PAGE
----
Photo of Sensei and student bowing

Hope Yama Dojo

Hope, British Columbia, Canada

"All things begin with one." - Tatsuo Shimabuku

Losier's Isshin Ryu Karate School patch

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Master Shimabuku's Dream

The Patch Takes Shape

The Name of the Goddess

The Isshin Ryu no Megami Explained


Master Shimabuku's Dream

Isshinryu no Me Gami patch
Isshin Ryu no Megami

There are different versions of Master Shimabuku's now-famous dream. The following version is based on an interview granted to Sensei A.J. Advincula in 1984.1

In the mid-1980s, Sensei requested an interview of three men who studied under Master Shimabuku in the late 1940s and 1950s. The men were Master Eiko Kaneshi, Genyu Shigema, and Kenji Kaneshiro. The interview, conducted by Sensei Advincula, took place in Okinawa in December 1984.

The students explained that one day in the 1950s, Master Shimabuku had a dream. In this dream, a goddess appeared to him. The goddess, who was riding a dragon, told Master Shimabuku that since he had enough karate knowledge, he must now teach everyone. One of the students (Kaneshi) stated that after this dream, Master Shimabuku made two pictures of the goddess, one for himself and one for Kaneshi, his student.

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The Patch Takes Shapes

In 1958, twenty-year-old A.J. Advincula (he was not a sensei at this time) was serving with the United States Marine Corps in Okinawa. That December, he began studying karate with Master Shimabuku. Soon afterwards, Master Shimabuku told his dream to Advincula.

In early 1961, Advincula and another karate student received Master Shimabuku's permission to take the goddess's portrait to Naha, the city where Master Shimabuku is thought to have first seen it. There, the two men asked a shop to produce a patch or crest, using the portrait of the goddess and a design done by Advincula as a guide. Advincula made one more request of the shop: the outline of the patch must be in the shape of a vertical fist with the thumb on top. (Advincula's fist was the model for the outline of the patch.)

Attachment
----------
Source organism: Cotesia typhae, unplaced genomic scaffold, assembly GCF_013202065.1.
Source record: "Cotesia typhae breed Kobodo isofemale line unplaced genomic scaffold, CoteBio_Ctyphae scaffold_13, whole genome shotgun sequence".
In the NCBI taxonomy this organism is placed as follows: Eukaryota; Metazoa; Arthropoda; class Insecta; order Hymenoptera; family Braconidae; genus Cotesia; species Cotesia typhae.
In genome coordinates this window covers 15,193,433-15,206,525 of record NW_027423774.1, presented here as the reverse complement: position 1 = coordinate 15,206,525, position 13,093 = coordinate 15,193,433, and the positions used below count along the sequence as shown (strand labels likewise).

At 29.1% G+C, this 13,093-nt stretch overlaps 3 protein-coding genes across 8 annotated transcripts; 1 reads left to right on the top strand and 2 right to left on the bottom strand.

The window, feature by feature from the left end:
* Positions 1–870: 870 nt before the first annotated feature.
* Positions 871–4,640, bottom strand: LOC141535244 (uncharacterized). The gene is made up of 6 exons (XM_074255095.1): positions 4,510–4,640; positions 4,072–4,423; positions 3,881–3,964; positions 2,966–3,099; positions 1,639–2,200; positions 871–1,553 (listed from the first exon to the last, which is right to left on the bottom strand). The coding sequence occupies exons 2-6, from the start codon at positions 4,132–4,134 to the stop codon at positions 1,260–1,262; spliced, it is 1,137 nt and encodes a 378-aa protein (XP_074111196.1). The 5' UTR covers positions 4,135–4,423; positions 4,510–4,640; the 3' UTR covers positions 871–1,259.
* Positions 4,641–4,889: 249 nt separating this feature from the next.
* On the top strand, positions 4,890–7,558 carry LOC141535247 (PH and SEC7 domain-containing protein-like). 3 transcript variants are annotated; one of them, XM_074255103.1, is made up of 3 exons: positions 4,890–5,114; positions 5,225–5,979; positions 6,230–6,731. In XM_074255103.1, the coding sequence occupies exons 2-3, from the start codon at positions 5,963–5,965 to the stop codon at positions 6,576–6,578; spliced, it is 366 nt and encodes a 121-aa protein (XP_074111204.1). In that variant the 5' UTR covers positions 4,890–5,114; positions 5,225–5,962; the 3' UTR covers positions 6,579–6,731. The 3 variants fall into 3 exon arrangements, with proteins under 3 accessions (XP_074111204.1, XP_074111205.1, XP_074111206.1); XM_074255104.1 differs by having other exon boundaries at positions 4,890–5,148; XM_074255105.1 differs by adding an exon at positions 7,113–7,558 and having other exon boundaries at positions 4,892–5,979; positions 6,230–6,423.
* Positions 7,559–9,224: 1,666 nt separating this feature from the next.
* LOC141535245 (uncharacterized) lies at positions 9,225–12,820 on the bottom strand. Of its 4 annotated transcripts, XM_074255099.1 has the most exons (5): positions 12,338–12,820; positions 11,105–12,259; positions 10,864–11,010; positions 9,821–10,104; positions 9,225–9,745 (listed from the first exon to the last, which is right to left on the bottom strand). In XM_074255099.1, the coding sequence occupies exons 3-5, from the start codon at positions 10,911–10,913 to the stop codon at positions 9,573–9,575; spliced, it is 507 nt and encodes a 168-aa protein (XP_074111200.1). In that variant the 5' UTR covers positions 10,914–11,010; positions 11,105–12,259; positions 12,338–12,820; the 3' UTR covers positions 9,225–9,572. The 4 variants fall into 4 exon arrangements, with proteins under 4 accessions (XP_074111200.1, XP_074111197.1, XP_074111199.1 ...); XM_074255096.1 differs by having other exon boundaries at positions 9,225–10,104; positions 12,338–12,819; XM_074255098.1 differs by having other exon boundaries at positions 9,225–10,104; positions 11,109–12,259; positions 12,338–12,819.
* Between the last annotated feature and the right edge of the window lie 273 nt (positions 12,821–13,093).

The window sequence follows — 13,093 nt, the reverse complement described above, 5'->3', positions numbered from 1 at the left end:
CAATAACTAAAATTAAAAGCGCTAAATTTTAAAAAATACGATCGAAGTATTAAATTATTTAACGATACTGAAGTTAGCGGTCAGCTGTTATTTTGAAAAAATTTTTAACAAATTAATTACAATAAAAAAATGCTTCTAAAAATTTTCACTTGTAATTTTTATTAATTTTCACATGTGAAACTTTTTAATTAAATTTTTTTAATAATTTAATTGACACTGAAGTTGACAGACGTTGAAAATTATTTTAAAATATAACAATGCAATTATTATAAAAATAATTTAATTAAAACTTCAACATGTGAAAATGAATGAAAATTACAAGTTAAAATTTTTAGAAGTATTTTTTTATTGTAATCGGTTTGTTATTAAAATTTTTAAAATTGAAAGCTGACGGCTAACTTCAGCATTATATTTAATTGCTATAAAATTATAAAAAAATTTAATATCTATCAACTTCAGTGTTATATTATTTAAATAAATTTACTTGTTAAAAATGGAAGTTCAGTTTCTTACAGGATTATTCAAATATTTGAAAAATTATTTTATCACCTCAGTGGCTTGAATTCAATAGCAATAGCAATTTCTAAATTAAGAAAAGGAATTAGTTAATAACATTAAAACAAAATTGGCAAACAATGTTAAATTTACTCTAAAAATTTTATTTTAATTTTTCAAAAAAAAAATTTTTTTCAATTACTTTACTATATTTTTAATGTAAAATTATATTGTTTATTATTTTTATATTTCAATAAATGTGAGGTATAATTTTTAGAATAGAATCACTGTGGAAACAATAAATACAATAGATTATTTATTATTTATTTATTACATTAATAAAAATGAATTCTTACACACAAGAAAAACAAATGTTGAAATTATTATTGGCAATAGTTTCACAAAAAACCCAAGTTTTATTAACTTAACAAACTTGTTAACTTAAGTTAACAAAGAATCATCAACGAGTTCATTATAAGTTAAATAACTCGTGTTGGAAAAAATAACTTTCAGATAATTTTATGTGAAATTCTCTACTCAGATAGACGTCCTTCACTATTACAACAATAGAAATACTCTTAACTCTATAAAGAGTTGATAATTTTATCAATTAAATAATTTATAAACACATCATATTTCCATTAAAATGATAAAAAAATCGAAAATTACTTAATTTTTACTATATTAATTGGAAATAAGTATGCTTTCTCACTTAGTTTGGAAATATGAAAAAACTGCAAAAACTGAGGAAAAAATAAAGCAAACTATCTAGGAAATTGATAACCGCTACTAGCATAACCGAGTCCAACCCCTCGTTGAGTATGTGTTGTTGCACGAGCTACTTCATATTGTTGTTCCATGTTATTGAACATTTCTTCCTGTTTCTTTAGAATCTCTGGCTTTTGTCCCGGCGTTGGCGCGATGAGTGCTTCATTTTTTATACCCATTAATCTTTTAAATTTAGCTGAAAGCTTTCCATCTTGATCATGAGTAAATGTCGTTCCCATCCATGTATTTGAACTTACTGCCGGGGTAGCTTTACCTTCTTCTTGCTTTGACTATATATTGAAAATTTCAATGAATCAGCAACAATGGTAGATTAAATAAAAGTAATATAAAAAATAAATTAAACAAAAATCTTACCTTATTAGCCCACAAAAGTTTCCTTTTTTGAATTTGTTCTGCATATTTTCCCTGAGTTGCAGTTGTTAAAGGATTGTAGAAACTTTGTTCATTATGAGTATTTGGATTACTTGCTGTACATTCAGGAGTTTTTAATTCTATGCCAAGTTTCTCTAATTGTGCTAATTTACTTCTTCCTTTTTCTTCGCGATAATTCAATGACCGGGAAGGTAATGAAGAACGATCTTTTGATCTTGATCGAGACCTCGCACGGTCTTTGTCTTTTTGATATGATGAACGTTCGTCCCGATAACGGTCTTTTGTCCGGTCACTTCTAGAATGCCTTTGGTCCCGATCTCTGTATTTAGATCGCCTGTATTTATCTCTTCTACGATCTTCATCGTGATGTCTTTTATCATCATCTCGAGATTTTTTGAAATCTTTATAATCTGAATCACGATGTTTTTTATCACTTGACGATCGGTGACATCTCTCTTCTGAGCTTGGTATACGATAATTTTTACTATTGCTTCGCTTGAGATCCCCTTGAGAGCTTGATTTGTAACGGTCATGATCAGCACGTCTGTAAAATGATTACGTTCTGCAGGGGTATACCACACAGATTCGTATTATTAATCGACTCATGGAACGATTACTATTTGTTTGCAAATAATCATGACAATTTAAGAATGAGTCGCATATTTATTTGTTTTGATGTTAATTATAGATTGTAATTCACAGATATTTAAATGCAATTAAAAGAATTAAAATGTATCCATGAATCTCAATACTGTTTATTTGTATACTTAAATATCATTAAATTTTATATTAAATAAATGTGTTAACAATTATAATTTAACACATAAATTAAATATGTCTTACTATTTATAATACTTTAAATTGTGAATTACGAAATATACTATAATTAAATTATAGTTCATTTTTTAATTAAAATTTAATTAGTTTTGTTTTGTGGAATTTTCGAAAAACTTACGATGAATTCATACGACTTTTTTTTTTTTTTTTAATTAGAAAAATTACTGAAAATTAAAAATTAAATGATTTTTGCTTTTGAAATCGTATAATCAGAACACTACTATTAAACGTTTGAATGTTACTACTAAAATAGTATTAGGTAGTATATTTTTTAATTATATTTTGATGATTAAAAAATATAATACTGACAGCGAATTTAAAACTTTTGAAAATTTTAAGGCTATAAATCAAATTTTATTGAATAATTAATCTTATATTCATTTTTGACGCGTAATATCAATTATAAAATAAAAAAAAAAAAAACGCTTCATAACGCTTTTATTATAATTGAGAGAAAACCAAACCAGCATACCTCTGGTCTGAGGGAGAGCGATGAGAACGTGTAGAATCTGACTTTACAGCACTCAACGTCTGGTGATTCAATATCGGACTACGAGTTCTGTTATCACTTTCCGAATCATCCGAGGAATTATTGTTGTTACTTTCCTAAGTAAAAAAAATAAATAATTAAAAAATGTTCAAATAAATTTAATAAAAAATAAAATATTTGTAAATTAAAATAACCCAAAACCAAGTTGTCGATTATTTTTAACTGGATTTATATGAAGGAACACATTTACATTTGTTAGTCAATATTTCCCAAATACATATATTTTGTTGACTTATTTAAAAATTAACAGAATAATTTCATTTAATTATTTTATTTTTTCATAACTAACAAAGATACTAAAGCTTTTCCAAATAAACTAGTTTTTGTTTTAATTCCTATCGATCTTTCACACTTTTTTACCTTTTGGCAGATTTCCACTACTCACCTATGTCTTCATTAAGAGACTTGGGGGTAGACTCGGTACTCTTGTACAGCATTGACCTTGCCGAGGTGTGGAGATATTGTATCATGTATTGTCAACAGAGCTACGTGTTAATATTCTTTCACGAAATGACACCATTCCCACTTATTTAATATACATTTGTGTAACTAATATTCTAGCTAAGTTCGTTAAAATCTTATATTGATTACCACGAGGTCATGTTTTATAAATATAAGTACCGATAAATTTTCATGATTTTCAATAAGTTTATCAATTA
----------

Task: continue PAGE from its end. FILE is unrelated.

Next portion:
Photo of A.J. Advincula at Agena dojo

A young A.J. Advincula, ca February 1961,
standing in the Agena dojo. He is wearing the
first patch* of Isshin Ryu karate, as approved
by Master Shimabuku.


Photo of A.J. Advincula

A.J. Advincula in Hope, BC, 2001.

* To view a picture of the original patch or crest as designed by Sensei Advincula, along with the updated (2000 version), see

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The Name of the Goddess

The goddess has slightly different names, depending on individual Masters. For example, Master Shimabuku called the goddess "Isshinryu no Me Gami" (Goddess of Isshinryu), while Master Uezu, Master Shimabuku's son-in-law, called her "Mizu Gami" (Water Goddess). As for Sensei Advincula, he refers to her as "Me Gami".

According to the 1984 interview granted by Kaneshi and Kaneshiro, the name "Mizu Gami" is not correct. Both men state that the goddess "has nothing to do with water" and that she is "not a Water Goddess".

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The Isshin Ryu no Megami Explained

For an explanation of the different elements found in the Isshin Ryu no Megami patch, see the following websites:

Meanings of the Megami - patch

The True Story of the Isshin-Ryu Patch

The Isshin-Ryu Megami

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1. "Interview". Retrieved 22 January 2003 from Isshin-Ryu on the World Wide Web:

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